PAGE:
Stefan was the firstborn son. Later came two brothers and a sister. In the photo from the summer of 1951, he is dressed up like a little prince. "The knitted knee-length socks are made from old sacks from UNRRA”, the United Nations Emergency Relief and Reconstruction Administration.
Stefan's mother Aurelia originally came from Warmia. Born a Milkus, she grew up Roman Catholic, German on her mother's side, her late father was a Prussian Lithuanian. At the end of the war, her mother Gertrud had decided to stay in the homeland, where she knew her way around and there was plenty to eat.
The village of Sztynort is located in the north of the Masurian Lake District on the Jez Peninsula between Jezioro Mamry, Jezioro Dargin and Jezioro Dobskie. Until 1928 the village was called Groß Steinort, then Steinort.
Horyniec-Zdrój is a village and spa town in southeastern Poland near the border with Ukraine.
In 2020 Horyniec-Zdrój had 2,454 inhabitants.
Outer Subcarpathia is the name given to the area on the outer side of the Carpathian Arc. The Polish voivodeship Podkarpackie takes its name from this.
Stefan Tymiec wanted Aurelia Milkus immediately, but she resisted at first. The wedding was in September 1949.
They were an unequal couple in terms of their age, denomination (he was Greek Catholic), and language – so many differences had to be bridged. In everyday life, the couple spoke German with each other. During the war, Stefan Tymiec had worked for a year and a half in the potash mines on the Werra, "voluntarily," as he always emphasized. He was attracted by the adventure. He was someone who could find his way around anywhere and learned quickly. In the wedding photo, he looks a bit like Charlie Chaplin – with a dark beard and a rather oversized suit.
Only the harvest festival can he remember more clearly. Wearing their Sunday best, the family would make their way to the Schlossberg, where sandwiches were served on large trays. "It was a happy experience. We only knew home-baked bread."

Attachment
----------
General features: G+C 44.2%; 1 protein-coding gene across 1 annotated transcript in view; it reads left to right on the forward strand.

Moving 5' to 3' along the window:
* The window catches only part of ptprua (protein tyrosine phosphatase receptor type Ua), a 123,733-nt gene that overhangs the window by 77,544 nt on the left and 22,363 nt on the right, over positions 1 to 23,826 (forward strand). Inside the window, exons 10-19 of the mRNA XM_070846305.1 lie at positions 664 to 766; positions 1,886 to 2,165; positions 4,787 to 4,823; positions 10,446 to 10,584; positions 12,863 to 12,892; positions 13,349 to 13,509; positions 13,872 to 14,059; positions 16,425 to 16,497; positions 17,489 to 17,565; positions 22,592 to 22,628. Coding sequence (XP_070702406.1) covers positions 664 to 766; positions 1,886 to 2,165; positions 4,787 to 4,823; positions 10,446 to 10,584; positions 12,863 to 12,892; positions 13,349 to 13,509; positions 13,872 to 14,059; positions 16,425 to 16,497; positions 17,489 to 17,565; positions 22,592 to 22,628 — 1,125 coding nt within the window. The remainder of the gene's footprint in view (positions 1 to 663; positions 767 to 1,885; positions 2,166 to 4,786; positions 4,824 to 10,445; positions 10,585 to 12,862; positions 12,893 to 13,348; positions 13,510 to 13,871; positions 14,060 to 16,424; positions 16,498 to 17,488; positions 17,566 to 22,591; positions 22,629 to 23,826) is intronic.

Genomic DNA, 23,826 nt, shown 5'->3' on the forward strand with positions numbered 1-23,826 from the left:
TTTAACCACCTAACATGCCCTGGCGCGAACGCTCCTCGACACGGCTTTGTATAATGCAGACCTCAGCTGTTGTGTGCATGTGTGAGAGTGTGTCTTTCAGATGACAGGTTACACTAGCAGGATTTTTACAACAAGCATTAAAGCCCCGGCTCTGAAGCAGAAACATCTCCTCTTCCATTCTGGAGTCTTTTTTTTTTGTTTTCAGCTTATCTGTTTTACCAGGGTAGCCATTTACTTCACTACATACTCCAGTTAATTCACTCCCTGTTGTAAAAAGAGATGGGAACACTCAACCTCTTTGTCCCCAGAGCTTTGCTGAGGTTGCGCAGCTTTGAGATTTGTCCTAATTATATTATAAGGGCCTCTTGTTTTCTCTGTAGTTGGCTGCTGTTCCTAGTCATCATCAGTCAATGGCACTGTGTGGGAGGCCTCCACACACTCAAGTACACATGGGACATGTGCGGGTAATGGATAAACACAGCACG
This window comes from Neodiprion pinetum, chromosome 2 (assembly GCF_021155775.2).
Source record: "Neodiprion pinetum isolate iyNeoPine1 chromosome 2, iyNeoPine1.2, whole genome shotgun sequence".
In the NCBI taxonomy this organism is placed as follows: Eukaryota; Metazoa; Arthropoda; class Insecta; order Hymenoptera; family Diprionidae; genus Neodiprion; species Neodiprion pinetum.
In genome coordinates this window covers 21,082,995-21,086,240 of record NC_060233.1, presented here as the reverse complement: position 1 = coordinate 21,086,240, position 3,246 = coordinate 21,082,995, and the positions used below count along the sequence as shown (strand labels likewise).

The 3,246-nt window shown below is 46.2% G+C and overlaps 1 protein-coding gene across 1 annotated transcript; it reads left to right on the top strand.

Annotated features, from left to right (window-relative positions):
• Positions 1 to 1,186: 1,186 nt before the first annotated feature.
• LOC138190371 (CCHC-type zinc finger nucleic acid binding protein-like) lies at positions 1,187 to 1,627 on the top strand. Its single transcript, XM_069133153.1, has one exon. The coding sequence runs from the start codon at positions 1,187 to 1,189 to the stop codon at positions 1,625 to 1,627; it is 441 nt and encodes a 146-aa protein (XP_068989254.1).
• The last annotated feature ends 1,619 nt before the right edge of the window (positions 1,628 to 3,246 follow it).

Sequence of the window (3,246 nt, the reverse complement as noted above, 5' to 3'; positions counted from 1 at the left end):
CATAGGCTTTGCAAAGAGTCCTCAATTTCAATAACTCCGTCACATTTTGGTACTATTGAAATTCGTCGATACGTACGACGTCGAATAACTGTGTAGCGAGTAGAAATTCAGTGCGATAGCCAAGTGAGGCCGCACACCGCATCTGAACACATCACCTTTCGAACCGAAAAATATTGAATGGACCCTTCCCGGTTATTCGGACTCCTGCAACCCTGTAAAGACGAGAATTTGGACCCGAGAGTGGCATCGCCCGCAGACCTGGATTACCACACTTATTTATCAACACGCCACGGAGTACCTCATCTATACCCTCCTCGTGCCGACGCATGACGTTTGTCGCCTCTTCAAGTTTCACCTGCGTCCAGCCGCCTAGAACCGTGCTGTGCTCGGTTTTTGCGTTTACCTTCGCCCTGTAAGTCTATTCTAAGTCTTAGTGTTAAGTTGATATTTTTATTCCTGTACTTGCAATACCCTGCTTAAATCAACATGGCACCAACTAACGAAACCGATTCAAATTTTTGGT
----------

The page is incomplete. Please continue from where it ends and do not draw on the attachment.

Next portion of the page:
"Everything in my childhood was beautiful and colorful," says the 70-year-old. “The meadows, the forest and the lakes. The flowers along the fences that I picked for my mother's birthday."
Stefan was five years old when his mother developed breast cancer. He remembers when she came home from the hospital. "She showed me her bandage and said, ‘Mommy’s sore.' And apparently I said, 'When I grow up, I'm going to be a doctor and heal you.'" Turning sad things into good would become a life-long theme for Stefan Tymiec.
On the first day of school, he didn't know a word of Polish. About a quarter of the class felt the same way. Fortunately, his teacher was bilingual, "He always interpreted for us”.
He often heard the adults talking about leaving for West Germany, to relatives in Remscheid-Lennep or Düren. Only later did he understand that the family was “sitting on packed suitcases". One application after another had been rejected. Each time, the Polish authorities argued that Gertrud Milkus had signed a document in 1946 stating that she wanted to stay and was therefore a Polish citizen.
In Sztynort, life was poor – there was future there. So, in 1958, the family, like many others who wanted to emigrate, moved to
The Polish town of Słubice belonged to Frankfurt/Oder as a "Dammvorstadt" (“dam suburb”) until 1945. The settlement was mentioned in writing as early as 1253 as "Zliwitz". In 2019, Słubice had 16,705 inhabitants.
Poland is a state in Central Eastern Europe and is home to approximately 38 million people. The country is the sixth largest member state of the European Union. The capital and biggest city of Poland is Warsaw. Poland is made up of 16 voivodships. The largest river in the country is the Vistula (Polish: Wisła).
The children helped out on the family’s small farm. They had a cow and a pig, and chickens, raised vegetables and fruit for their own use. They also had several dozen bee colonies: since his youth in Horyniec, father Stefan had kept bees. The honey, up to 1,000 kilos per year, brought in a good extra income.